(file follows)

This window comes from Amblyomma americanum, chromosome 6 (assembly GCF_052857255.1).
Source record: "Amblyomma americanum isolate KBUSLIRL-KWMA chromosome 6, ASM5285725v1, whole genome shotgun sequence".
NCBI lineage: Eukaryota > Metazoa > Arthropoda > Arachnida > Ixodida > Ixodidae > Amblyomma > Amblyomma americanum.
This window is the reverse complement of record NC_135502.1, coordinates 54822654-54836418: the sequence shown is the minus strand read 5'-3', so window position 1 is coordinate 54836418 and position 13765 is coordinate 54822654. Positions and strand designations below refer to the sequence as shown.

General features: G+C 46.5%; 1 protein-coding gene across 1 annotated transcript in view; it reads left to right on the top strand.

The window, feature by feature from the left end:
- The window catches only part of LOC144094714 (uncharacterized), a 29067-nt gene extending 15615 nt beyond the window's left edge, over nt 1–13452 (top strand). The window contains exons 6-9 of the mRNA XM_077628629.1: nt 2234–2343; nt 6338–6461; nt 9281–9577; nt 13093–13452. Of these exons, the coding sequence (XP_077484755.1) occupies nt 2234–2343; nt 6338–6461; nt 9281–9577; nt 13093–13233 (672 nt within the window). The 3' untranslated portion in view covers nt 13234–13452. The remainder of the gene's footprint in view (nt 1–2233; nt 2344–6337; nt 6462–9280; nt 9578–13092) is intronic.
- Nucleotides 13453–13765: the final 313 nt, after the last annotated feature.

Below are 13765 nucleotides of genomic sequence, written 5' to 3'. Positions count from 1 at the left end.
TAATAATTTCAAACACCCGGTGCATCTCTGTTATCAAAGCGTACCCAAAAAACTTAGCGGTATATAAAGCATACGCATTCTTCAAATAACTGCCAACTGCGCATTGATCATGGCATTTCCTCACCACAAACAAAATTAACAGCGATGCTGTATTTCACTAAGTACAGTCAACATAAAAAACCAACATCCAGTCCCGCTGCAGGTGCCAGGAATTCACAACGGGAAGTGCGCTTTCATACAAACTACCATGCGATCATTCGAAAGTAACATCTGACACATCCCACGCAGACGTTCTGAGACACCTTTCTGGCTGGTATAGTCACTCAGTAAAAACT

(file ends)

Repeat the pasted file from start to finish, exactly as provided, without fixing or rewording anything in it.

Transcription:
This window comes from Amblyomma americanum, chromosome 6 (assembly GCF_052857255.1).
Source record: "Amblyomma americanum isolate KBUSLIRL-KWMA chromosome 6, ASM5285725v1, whole genome shotgun sequence".
NCBI lineage: Eukaryota > Metazoa > Arthropoda > Arachnida > Ixodida > Ixodidae > Amblyomma > Amblyomma americanum.
This window is the reverse complement of record NC_135502.1, coordinates 54822654-54836418: the sequence shown is the minus strand read 5'-3', so window position 1 is coordinate 54836418 and position 13765 is coordinate 54822654. Positions and strand designations below refer to the sequence as shown.

General features: G+C 46.5%; 1 protein-coding gene across 1 annotated transcript in view; it reads left to right on the top strand.

The window, feature by feature from the left end:
- The window catches only part of LOC144094714 (uncharacterized), a 29067-nt gene extending 15615 nt beyond the window's left edge, over nt 1–13452 (top strand). The window contains exons 6-9 of the mRNA XM_077628629.1: nt 2234–2343; nt 6338–6461; nt 9281–9577; nt 13093–13452. Of these exons, the coding sequence (XP_077484755.1) occupies nt 2234–2343; nt 6338–6461; nt 9281–9577; nt 13093–13233 (672 nt within the window). The 3' untranslated portion in view covers nt 13234–13452. The remainder of the gene's footprint in view (nt 1–2233; nt 2344–6337; nt 6462–9280; nt 9578–13092) is intronic.
- Nucleotides 13453–13765: the final 313 nt, after the last annotated feature.

Below are 13765 nucleotides of genomic sequence, written 5' to 3'. Positions count from 1 at the left end.
TAATAATTTCAAACACCCGGTGCATCTCTGTTATCAAAGCGTACCCAAAAAACTTAGCGGTATATAAAGCATACGCATTCTTCAAATAACTGCCAACTGCGCATTGATCATGGCATTTCCTCACCACAAACAAAATTAACAGCGATGCTGTATTTCACTAAGTACAGTCAACATAAAAAACCAACATCCAGTCCCGCTGCAGGTGCCAGGAATTCACAACGGGAAGTGCGCTTTCATACAAACTACCATGCGATCATTCGAAAGTAACATCTGACACATCCCACGCAGACGTTCTGAGACACCTTTCTGGCTGGTATAGTCACTCAGTAAAAACT